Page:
SINGAPORE: The government is planning to build 700,000 new homes by 2030.
That is one of the long-term plans to support the projected increase in population which is expected to hit 6.9 million in about 20 years.
Some Singaporeans have observed that population growth in Singapore has outpaced infrastructure development in the last five years.
The government is now planning and investing in advance to accommodate a larger population.
Beyond just relieving strains on public transport and housing today are long-terms plans to ramp up infrastructure developments to support a population of up to six million in 2020 and then a population of up to 6.9 million in 2030.
There are already plans to add 800 buses over five years, and by 2030, to double of the rail network to 360 kilometres.
This means the addition of three new MRT lines and an extension of two existing lines over the next nine years.
Come 2030, there will be another two new lines and three extensions, allowing eight in 10 homes to be within a 10-minute walk from a train station.
To further alleviate the strain on public transport, more jobs will be located near residential areas, reducing the need to commute.
The White Paper has named Woodlands, Serangoon and Punggol as possible growth areas to create more space for businesses. It also said the Jurong Lake District, Paya Lebar Central and One-North will be expected to mature by then.
More healthcare facilities are also in the pipeline with three general hospitals, five community hospitals and two medical centres set to open between 2014 and 2020.
On the way too are 200,000 new homes which will be ready by 2016.
National Development Minister Khaw Boon Wan said even more land has been set aside to build another 500,000 homes until 2030.
Mr Khaw said: "I am very confident that we will be able to resolve this housing shortage very soon because once you say let's build a town, it takes more years. That's why I begin to publicise what are the number of housing units that will be coming on stream in 2014 and 2015. They are very big numbers and that is to assure Singaporeans that there are enough homes for you. Don't panic, don't need to worry.
"Practically for first timers or new family formations, the problem is actually largely resolved. There is some mismatch purely because of our balloting system. If you look at the figure, every year, (there is around 15,000) new family formations involving Singaporeans but I'm building 25,000 new units a year and we've been doing so. This is into the third year now. There are many more new units being formed than the number of new family formations.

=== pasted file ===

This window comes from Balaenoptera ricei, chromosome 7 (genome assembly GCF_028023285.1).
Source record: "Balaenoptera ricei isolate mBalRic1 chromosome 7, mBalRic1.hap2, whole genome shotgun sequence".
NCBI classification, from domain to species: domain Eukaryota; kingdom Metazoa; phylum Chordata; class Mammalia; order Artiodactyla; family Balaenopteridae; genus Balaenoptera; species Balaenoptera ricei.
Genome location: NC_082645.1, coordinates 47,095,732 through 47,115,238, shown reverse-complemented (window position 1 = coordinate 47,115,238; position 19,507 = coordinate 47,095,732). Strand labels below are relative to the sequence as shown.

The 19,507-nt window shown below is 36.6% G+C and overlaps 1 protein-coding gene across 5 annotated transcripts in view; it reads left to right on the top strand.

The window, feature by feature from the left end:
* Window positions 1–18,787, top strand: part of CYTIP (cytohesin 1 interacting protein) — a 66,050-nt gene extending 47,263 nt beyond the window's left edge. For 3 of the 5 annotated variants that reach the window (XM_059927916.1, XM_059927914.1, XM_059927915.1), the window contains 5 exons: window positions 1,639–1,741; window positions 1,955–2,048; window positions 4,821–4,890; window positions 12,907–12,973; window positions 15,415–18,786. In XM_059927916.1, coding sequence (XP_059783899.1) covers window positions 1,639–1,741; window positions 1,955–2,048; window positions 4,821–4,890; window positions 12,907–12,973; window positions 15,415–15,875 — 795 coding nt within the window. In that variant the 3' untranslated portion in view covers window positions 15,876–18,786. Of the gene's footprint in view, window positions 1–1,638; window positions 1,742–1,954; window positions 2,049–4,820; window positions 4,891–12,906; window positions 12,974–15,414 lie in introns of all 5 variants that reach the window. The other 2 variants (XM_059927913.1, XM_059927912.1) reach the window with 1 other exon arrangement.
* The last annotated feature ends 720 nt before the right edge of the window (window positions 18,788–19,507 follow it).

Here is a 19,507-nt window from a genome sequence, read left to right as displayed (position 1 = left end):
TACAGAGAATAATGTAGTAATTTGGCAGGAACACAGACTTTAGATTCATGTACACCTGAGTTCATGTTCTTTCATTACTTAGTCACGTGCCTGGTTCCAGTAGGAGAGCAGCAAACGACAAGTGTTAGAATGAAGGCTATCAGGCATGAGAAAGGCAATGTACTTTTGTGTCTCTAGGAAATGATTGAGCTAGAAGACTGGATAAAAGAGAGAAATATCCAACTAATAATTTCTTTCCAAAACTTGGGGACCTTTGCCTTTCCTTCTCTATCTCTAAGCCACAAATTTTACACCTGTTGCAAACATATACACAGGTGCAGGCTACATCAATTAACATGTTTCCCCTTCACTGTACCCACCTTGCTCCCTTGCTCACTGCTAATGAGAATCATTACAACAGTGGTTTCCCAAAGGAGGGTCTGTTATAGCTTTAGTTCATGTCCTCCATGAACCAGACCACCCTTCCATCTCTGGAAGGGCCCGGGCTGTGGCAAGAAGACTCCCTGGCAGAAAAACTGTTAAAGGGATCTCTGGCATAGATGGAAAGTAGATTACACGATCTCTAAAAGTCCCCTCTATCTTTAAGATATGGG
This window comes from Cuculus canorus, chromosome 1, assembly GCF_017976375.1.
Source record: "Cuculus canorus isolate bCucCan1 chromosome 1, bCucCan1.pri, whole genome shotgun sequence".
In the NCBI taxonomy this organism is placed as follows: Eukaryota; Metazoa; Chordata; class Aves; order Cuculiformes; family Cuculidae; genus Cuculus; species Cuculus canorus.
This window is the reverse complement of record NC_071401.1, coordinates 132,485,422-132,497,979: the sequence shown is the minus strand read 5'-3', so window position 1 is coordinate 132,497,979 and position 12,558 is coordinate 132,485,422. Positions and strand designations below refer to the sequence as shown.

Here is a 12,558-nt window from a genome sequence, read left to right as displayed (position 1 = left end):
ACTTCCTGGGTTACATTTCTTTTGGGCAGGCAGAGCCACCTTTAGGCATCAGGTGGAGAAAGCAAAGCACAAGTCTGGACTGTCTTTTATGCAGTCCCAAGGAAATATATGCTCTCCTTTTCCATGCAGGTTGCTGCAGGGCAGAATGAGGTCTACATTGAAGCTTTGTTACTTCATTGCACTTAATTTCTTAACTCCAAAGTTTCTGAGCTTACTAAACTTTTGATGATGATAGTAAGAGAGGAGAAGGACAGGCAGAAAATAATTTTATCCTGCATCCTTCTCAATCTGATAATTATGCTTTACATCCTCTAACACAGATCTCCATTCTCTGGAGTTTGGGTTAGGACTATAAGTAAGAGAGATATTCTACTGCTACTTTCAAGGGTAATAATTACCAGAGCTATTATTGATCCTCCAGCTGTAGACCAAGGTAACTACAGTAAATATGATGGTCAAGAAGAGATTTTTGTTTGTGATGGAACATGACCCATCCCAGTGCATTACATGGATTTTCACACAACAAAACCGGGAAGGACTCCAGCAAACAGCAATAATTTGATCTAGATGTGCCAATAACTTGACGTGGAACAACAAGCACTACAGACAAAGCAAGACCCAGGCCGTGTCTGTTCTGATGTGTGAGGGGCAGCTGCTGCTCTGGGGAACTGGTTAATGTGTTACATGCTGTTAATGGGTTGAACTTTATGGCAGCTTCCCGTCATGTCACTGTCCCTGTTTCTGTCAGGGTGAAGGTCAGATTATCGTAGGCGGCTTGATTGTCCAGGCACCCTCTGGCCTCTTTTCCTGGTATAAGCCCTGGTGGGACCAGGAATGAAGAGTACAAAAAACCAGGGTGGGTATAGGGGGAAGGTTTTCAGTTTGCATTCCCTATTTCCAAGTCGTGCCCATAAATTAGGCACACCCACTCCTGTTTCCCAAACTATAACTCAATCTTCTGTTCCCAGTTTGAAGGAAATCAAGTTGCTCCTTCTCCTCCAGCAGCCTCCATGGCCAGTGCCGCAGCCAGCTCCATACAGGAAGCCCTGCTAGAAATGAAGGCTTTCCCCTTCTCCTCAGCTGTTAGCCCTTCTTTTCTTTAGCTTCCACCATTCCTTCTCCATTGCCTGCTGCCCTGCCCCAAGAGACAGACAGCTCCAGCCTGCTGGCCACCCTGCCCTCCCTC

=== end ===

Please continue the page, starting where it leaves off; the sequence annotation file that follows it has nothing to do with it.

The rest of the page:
"And effectively, what is happening is we are now meeting future demand because the fiance scheme is for couples who are not yet married. They are being rational. They are planning ahead so that hopefully when the key is received, they can also exchange rings, so that they time it properly, which is a good thing, which is something that we support."
Possible sites for these new homes include new towns in Bidadari, Tampines North and Tengah but some will also be built in mature estates, allowing children to stay close to their parents.
Mr Khaw said: "Wherever possible, where there are possible sites for development, we have to do so. And that is why sometimes, it is a bit painful for us to have to remove some trees, which I know many people are upset about. We are equally upset because I love trees. I'm a treehugger and we think many times before to chop down a tree or not to chop down a tree. But sometimes it can't be helped because of larger objectives, larger benefits."
Mr Khaw added that good urban planning to achieve a high quality of living is a top priority for the government.
He said: "Unlike other cities, they have hinterlands to go to. Thanks to former Prime Minister Lee Kuan Yew, he was already ahead of his time. When we talk about the terms you hear today - green, garden city, sustainable living, etc., he was really ahead of his time because he knew that this was the only way for us to survive because this is the only place we have. This is the only city, this is our home, and if it is polluted, dirty, crowded, congested, then what kind of a life will we get?"
There will be more green spaces and parks, and by 2030, at least 85 per cent of Singapore's households will live within 400 metres of a park.
The National Development Ministry is expected to release more details on land use plans this week.
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